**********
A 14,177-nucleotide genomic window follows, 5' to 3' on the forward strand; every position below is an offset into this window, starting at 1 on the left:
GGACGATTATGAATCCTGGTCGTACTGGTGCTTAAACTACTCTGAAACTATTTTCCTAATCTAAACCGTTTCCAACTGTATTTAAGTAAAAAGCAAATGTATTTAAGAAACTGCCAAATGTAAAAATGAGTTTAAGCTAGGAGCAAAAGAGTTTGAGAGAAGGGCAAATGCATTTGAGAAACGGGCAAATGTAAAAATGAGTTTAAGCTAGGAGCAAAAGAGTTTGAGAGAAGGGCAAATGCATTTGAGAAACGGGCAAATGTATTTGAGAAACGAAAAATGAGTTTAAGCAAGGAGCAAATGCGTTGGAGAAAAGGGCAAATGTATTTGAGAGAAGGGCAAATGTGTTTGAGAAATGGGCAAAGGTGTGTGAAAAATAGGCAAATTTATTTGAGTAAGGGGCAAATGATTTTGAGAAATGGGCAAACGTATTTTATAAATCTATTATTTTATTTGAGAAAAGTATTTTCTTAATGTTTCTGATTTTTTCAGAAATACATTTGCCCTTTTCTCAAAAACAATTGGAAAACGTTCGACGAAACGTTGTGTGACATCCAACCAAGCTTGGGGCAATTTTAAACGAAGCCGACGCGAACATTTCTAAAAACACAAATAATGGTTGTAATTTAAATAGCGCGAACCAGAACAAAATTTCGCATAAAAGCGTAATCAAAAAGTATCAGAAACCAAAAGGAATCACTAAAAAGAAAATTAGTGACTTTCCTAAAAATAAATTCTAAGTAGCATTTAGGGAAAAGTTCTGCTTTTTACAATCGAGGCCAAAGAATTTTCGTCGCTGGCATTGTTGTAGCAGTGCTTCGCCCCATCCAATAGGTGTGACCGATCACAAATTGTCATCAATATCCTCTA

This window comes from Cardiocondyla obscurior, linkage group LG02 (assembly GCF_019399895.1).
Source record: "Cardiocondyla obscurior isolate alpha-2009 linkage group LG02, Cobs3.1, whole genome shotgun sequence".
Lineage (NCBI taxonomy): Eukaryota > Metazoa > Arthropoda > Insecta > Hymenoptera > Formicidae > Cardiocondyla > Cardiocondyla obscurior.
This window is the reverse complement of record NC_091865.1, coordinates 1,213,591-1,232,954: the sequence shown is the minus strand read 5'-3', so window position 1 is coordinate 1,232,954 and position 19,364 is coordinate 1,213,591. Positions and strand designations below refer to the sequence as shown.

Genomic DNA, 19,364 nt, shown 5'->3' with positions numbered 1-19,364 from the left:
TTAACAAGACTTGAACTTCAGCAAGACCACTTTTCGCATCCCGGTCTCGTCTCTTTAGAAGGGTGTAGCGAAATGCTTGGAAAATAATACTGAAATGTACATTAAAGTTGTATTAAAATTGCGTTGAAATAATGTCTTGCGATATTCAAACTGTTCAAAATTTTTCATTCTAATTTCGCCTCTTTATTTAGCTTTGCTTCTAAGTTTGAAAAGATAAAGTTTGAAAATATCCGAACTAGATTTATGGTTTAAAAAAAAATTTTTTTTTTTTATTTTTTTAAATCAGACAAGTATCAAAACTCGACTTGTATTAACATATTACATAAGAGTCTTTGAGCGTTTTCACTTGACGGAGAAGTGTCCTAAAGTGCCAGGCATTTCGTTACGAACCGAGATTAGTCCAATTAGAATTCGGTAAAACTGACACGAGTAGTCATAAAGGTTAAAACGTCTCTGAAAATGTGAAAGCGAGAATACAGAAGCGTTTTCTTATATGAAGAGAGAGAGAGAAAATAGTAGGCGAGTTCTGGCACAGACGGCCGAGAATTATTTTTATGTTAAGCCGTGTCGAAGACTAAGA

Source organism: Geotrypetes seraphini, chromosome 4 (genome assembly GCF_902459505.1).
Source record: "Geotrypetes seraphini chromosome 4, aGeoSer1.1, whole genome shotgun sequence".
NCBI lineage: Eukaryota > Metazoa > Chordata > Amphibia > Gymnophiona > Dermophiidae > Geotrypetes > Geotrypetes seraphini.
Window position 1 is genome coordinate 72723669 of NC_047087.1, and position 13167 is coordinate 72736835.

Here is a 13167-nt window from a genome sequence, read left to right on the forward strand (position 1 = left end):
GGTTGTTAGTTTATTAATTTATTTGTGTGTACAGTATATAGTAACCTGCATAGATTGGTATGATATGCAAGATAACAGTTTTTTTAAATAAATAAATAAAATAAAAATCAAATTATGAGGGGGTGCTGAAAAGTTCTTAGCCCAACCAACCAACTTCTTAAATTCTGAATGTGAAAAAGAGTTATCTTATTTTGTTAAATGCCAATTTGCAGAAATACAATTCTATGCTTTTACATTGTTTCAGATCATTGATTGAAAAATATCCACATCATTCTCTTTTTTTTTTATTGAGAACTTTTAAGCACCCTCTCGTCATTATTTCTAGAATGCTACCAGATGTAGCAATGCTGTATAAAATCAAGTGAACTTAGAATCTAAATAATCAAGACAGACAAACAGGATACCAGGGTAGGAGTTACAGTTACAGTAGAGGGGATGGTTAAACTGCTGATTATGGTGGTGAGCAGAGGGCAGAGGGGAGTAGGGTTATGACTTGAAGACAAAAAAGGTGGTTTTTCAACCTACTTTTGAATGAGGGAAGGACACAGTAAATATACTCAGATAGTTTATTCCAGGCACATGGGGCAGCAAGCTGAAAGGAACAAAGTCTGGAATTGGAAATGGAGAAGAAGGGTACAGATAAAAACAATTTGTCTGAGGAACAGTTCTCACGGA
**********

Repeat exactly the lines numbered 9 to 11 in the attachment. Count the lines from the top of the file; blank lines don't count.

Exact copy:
Source organism: Geotrypetes seraphini, chromosome 4 (genome assembly GCF_902459505.1).
Source record: "Geotrypetes seraphini chromosome 4, aGeoSer1.1, whole genome shotgun sequence".
NCBI lineage: Eukaryota > Metazoa > Chordata > Amphibia > Gymnophiona > Dermophiidae > Geotrypetes > Geotrypetes seraphini.